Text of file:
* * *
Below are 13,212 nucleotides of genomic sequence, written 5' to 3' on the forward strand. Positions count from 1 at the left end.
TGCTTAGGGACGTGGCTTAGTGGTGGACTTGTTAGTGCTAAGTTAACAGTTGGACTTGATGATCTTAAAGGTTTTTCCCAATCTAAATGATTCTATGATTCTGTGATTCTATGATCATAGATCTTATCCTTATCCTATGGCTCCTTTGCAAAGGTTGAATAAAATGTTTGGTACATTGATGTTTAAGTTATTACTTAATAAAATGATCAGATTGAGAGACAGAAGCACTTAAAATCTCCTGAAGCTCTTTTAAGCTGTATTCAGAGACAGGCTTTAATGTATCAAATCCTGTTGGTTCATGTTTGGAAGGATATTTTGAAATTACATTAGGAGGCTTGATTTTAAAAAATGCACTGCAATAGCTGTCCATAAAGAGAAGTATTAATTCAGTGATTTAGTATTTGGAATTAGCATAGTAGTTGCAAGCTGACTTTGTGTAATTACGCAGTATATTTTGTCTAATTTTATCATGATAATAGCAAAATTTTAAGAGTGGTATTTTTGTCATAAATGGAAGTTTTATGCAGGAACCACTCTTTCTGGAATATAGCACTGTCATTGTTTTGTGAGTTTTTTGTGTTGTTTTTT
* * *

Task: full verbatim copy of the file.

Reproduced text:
Below are 13,212 nucleotides of genomic sequence, written 5' to 3' on the forward strand. Positions count from 1 at the left end.
TGCTTAGGGACGTGGCTTAGTGGTGGACTTGTTAGTGCTAAGTTAACAGTTGGACTTGATGATCTTAAAGGTTTTTCCCAATCTAAATGATTCTATGATTCTGTGATTCTATGATCATAGATCTTATCCTTATCCTATGGCTCCTTTGCAAAGGTTGAATAAAATGTTTGGTACATTGATGTTTAAGTTATTACTTAATAAAATGATCAGATTGAGAGACAGAAGCACTTAAAATCTCCTGAAGCTCTTTTAAGCTGTATTCAGAGACAGGCTTTAATGTATCAAATCCTGTTGGTTCATGTTTGGAAGGATATTTTGAAATTACATTAGGAGGCTTGATTTTAAAAAATGCACTGCAATAGCTGTCCATAAAGAGAAGTATTAATTCAGTGATTTAGTATTTGGAATTAGCATAGTAGTTGCAAGCTGACTTTGTGTAATTACGCAGTATATTTTGTCTAATTTTATCATGATAATAGCAAAATTTTAAGAGTGGTATTTTTGTCATAAATGGAAGTTTTATGCAGGAACCACTCTTTCTGGAATATAGCACTGTCATTGTTTTGTGAGTTTTTTGTGTTGTTTTTT